The higher abstract concepts are nothing new... any ancient Hindu text written 1000s of years beofre, be it the Bhagavad Gita, the Upanishads, the Vedas they all deal with these higher concepts. The rituals have not changed, the penetration of logical thought into religious matters is still too nascent to be considered a movement... we are all witness to the kind of things individuals are able to get away with simply by calling themselves swamis or priests... all one has to do is switch on the TV.... People are too thirsty for meaning so thirsty that even if they realise that the lake they were crawling towards is a mirage they will still close their eyes drink the sand and tell themselves it water...
Don't get me wrong I am no fan of human religions personally I think humans lack the brain power to theorise even in their wildest dreams about the nature of the Force that created the Multi-verse ( I'm fan of String theory) but the the truth is the truth and there is no running from it. So here it is :)

PS: just for a perspective earth is to the Multi-verse as an nano particle is to earth :).... Ohhh and Thanks for reading

Unknown said...

@Parasuram, Hi and thanks for reading and putting down your point of view. I agree in part with what you say about the quest for meaning. However, the quest for the meaning and purpose of life, according to me, is an individual one and there can be many approaches to it. To confuse that with organised religion, which since ancient times has been more a political force than a quest for knowledge and truth. Buddha for one, I think would shudder at the fact that his quest for truth has been co-opted into the same power structure of religion that he was trying to defy. The basis of all modern religion is worship and worship by definition entails a power structure. A quest for truth and meaning however, does not have worship as a pre-requisite. Which is what I mean when I say spirituality is an individual and personal pursuit.

The other difference between religion and spirituality, in my opinion, is that the former is based on "belief" while the latter is a search. A search always begins with admitting that one does not know. Not with admitting that one believes.

These are the two reasons why I believe that religion and the quest for meaning (or spirituality) should not be confused with each other. Yes, religion claims to be a search for the truth. But it cannot be so as long as it is based on the ideas of worship and belief.

Parasuram....Let Truth Be Your Guide said...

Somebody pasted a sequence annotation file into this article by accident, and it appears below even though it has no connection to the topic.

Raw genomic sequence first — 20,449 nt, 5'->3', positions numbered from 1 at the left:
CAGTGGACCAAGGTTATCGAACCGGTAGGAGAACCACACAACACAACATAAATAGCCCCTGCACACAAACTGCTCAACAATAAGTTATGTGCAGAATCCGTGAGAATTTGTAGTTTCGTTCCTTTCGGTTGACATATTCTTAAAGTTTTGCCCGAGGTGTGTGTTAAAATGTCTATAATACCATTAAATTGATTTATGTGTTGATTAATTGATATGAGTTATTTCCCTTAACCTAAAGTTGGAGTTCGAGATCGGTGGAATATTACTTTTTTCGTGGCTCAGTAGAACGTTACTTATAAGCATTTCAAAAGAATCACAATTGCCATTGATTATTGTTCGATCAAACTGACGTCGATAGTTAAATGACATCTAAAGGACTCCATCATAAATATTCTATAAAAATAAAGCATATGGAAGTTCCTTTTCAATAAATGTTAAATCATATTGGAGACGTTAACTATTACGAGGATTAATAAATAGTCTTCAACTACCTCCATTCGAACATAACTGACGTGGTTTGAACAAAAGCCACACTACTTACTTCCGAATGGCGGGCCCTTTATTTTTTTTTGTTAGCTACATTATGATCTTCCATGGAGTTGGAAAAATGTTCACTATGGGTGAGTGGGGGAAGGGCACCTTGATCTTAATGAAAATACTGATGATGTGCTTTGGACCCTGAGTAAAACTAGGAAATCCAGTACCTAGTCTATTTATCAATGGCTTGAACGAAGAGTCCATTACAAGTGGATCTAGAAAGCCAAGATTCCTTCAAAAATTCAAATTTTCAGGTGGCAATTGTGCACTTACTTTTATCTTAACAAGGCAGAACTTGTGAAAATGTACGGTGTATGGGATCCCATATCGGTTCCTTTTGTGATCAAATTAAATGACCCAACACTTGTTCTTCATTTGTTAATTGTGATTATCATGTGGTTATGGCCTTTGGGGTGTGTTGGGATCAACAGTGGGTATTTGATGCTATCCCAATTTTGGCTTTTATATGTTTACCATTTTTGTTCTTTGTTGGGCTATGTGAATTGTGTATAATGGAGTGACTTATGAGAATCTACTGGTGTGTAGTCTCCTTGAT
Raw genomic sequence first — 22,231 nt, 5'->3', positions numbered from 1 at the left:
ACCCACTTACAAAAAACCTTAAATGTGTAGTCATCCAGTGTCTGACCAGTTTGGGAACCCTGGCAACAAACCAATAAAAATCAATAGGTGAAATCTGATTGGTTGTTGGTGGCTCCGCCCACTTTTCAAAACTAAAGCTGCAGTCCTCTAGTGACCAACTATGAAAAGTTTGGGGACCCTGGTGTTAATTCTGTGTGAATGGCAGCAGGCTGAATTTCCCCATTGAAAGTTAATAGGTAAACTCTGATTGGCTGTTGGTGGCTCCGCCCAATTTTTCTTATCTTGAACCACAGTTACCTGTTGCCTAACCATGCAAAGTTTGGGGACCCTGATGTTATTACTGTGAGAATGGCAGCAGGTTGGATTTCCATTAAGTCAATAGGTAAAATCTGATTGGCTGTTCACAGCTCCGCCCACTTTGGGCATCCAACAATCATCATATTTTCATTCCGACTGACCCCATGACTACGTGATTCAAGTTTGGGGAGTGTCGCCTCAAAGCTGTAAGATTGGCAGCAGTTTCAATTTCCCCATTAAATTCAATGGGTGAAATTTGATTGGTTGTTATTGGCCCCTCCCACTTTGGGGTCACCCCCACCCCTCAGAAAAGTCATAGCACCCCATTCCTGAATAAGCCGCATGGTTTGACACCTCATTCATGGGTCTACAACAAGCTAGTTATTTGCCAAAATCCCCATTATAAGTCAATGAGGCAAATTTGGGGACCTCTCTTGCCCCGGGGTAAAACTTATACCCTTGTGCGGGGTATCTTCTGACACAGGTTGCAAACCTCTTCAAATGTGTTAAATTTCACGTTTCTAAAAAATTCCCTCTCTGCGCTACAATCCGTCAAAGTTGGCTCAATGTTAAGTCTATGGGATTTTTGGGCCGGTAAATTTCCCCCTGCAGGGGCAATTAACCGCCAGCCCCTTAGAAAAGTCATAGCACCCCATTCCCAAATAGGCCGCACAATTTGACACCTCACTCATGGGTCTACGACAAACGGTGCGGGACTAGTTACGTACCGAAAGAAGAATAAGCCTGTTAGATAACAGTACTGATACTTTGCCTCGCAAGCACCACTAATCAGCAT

First are foremost as far as the letter of the law is concerned you are right spirituality and modern religion are two separate things...

but I think you have misinterpreted what I was saying... While organized religion and spirituality may be not be same but they are born of the same need... The need to believe in something greater than ourselves... the need to believe in a better tomorrow... While powerful and intelligent people may have co-opted that religion for their vested interests , the root of matter remains the same....

Another very important thing that I think you have I think missed out on is well to put it simply that not all people are as intelligent as you or I may be :).... Not everyone can go on that quest.... Not everyone has the willpower, the time, the energy or even the inclination to go on that quest... People need to believe, The purpose of all quests is to find its goals, in this case meaning , think about a mother whose Kid is dying... She doesn't care about the differences between spirituality and religion she wants to know that her son will be OK... she wants to know that she can fold her hands and pray, Pray to a higher power....She wants to believe that she can melt his heart and make him intervene or her behalf... She doesn't care who is doing the talking as long as they are telling her "it is possible"... She will believe and believe with all her heart.

Look I am not saying it is right, God knows it is not (pun intended).... But If we, who have the ability to understand and differentiate do not understand why religion has the incredible power that it does... We will never be strong enough to effect real change... Only by understanding its real power base can we ever hope to separate the real evil that lurks in the shadows from the crux, which as I have said is something that no man can live without.